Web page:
Approximately 14 national reconciliation conferences were convened over the succeeding decade. Efforts at mediation of the Somali internal dispute were also undertaken by many regional states. The Somali economy was hit hard by war. By the end of the typical war the economy is about 15% poorer than it would otherwise have been47, and mortality is much higher, mainly due to disease triggered by movements of refugees and the collapse of public health systems, rather than combat deaths. One of the most striking effects of the war was over fishing48.
Somali people ignored international fishing protocols, thereby seriously harming ecology in the region. Fishing soon became an unsustainable practise. Fishermen perceive over fishing as a property right and can therefore hardly be stopped. This lead to a decrease in supply of fish, and eventually the fishermen had exhausted the stock of many species, leaving them without a job. Another detrimental consequence was the livestock ban49. One of the largest income-generating exports in Somalia is livestock, which before 1991 accounted for around 80% of the country’s income earnings.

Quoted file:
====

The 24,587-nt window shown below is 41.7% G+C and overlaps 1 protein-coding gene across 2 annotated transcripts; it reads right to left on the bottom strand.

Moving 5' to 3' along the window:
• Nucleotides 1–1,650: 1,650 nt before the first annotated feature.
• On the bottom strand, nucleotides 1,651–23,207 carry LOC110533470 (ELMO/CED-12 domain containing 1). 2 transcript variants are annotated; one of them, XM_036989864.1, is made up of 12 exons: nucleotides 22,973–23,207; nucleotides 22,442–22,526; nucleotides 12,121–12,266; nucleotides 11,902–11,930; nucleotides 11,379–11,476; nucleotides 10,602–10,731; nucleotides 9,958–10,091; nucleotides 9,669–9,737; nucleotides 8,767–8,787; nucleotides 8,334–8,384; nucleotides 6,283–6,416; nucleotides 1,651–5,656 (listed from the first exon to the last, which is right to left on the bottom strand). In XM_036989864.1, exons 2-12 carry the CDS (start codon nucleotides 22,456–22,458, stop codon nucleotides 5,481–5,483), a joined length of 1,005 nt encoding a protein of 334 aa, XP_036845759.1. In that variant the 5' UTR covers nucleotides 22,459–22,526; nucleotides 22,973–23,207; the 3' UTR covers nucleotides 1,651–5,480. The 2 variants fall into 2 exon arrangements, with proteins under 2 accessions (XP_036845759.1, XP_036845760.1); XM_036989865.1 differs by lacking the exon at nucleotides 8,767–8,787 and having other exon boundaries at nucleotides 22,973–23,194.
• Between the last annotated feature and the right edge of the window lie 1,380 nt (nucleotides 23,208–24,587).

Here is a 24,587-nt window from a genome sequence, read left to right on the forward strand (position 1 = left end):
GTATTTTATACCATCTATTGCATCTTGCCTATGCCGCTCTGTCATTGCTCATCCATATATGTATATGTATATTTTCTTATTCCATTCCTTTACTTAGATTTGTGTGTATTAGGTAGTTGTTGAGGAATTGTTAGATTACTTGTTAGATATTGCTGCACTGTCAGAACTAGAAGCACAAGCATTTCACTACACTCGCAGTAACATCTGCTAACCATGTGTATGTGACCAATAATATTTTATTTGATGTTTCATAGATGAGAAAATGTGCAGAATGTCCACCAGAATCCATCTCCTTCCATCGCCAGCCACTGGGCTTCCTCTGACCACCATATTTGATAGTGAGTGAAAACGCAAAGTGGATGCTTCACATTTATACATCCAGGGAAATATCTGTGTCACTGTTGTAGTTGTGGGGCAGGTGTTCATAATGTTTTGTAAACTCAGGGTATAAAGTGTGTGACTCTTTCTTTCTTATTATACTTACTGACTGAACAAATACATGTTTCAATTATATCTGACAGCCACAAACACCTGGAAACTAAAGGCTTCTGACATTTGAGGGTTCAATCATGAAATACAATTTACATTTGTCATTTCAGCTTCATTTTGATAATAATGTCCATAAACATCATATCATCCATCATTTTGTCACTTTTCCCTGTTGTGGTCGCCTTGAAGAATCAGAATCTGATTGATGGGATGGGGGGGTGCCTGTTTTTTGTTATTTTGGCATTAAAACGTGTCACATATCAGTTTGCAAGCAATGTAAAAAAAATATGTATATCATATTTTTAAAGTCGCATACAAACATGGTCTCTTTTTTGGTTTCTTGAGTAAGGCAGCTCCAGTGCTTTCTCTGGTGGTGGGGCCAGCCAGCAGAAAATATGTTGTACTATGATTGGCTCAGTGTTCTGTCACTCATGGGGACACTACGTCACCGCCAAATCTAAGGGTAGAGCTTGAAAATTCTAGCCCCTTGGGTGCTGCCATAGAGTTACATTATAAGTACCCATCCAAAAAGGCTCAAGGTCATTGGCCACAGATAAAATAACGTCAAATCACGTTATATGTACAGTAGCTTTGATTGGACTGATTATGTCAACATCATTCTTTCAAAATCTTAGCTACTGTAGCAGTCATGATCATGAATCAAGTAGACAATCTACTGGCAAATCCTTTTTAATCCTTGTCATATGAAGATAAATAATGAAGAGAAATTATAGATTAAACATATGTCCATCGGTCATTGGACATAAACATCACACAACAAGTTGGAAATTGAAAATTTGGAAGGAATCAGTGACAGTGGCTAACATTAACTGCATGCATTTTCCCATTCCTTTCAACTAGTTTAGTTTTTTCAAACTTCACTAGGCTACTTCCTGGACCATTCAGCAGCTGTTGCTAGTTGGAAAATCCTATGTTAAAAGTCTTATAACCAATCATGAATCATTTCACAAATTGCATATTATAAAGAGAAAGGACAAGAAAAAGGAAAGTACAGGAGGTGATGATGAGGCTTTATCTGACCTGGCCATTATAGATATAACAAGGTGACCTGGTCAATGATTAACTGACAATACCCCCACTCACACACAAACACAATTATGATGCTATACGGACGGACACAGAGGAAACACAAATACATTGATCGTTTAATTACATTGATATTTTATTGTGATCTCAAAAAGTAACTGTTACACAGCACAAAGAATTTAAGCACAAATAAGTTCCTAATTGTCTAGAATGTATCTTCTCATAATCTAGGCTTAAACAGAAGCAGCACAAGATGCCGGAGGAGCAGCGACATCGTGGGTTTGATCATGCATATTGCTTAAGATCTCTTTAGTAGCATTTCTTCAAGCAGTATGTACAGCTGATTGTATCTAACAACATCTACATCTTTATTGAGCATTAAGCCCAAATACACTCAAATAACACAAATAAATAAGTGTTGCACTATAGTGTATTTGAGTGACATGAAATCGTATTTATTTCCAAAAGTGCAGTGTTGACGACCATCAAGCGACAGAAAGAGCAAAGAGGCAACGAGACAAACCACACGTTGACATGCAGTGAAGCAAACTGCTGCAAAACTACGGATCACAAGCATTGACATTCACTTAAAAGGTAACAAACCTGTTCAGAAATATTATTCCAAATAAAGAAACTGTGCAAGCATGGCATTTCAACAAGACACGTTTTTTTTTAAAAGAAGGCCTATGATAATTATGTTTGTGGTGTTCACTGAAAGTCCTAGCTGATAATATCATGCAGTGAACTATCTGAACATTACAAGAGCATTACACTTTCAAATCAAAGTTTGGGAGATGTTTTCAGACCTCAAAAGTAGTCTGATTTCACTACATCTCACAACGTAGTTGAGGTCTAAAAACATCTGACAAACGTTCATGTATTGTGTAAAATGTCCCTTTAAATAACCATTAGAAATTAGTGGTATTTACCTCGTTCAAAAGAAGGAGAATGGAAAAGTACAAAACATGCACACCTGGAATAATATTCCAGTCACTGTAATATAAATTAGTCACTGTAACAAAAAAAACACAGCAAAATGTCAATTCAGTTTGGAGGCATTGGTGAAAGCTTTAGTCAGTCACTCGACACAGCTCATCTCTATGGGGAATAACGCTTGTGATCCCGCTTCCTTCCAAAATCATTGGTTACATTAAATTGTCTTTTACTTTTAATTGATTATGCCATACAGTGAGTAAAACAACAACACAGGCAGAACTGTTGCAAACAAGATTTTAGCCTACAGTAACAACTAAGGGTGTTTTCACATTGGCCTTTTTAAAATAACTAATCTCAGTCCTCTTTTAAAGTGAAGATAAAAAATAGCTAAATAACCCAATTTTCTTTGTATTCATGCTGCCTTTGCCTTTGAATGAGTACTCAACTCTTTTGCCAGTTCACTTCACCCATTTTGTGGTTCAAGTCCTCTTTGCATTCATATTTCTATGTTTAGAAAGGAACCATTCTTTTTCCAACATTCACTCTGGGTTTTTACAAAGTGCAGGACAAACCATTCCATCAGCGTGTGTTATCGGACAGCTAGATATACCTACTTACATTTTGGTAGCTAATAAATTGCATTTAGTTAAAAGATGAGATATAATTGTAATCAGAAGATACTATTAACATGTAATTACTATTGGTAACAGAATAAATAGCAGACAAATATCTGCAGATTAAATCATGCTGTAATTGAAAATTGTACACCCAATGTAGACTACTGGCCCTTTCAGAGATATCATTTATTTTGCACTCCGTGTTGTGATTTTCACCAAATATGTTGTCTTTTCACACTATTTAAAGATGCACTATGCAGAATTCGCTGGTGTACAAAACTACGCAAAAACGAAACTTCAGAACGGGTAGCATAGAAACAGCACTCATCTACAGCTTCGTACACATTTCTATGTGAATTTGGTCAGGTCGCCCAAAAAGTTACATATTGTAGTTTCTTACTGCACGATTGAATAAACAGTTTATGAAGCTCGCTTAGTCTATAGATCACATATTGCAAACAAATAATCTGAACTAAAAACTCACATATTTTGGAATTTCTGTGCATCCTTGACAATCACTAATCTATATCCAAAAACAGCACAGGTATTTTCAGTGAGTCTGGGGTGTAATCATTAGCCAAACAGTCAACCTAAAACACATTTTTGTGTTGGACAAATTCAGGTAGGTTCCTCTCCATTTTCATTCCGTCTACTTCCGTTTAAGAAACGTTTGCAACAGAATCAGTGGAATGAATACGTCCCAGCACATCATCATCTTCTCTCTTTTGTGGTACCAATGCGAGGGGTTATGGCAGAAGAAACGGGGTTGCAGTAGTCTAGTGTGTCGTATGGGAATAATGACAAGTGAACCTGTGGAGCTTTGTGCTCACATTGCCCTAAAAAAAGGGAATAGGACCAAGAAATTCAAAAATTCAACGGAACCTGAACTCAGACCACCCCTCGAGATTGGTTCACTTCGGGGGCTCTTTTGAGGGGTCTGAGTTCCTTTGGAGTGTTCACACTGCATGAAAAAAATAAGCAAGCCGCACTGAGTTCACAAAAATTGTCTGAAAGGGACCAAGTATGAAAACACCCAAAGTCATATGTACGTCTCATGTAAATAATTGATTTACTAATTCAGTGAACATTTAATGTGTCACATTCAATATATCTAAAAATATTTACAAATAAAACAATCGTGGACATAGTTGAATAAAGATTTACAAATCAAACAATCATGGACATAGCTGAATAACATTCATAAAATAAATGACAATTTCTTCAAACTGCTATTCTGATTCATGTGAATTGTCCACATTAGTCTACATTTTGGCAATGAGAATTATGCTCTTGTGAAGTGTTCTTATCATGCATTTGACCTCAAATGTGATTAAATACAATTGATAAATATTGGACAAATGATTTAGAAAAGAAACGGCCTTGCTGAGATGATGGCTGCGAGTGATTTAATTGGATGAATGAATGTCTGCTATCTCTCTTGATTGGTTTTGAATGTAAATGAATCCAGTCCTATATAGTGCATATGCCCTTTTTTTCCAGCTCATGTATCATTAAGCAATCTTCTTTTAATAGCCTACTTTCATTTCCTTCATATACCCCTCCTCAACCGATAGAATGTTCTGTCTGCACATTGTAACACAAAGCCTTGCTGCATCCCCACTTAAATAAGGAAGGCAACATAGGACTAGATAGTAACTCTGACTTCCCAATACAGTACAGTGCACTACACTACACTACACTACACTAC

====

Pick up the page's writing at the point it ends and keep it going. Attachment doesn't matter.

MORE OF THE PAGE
In 2000, eight Gulf States that had been the main importers of Somali livestock imposed a ban on Somali livestock, citing poor quality control due to corruption and war. The livestock ban significantly damaged the economy and worsened pastoral livelihoods, pushing many pastoralists into destitution. Demand was skewed towards the basic necessities such as food and clothes. The people had no purchasing power and thus GDP growth slowed. The capital stock of an economy represents its accumulated stock of residential structures, machinery, factories, and equipment that exist at a point in time and add to the productive power of the economy50.